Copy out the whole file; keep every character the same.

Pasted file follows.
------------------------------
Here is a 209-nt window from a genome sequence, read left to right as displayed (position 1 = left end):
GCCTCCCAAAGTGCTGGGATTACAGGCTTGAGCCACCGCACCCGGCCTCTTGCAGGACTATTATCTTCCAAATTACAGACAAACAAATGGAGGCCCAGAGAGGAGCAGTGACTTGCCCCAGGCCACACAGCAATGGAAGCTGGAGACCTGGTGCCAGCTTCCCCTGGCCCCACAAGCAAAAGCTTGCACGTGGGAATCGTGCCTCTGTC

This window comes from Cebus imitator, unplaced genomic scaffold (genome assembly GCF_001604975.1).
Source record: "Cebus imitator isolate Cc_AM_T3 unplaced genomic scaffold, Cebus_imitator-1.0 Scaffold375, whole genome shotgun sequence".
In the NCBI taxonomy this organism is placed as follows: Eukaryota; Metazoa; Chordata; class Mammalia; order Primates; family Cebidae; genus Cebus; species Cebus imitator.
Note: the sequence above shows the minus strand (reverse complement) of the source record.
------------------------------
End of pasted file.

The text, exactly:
Here is a 209-nt window from a genome sequence, read left to right as displayed (position 1 = left end):
GCCTCCCAAAGTGCTGGGATTACAGGCTTGAGCCACCGCACCCGGCCTCTTGCAGGACTATTATCTTCCAAATTACAGACAAACAAATGGAGGCCCAGAGAGGAGCAGTGACTTGCCCCAGGCCACACAGCAATGGAAGCTGGAGACCTGGTGCCAGCTTCCCCTGGCCCCACAAGCAAAAGCTTGCACGTGGGAATCGTGCCTCTGTC

This window comes from Cebus imitator, unplaced genomic scaffold (genome assembly GCF_001604975.1).
Source record: "Cebus imitator isolate Cc_AM_T3 unplaced genomic scaffold, Cebus_imitator-1.0 Scaffold375, whole genome shotgun sequence".
In the NCBI taxonomy this organism is placed as follows: Eukaryota; Metazoa; Chordata; class Mammalia; order Primates; family Cebidae; genus Cebus; species Cebus imitator.
Note: the sequence above shows the minus strand (reverse complement) of the source record.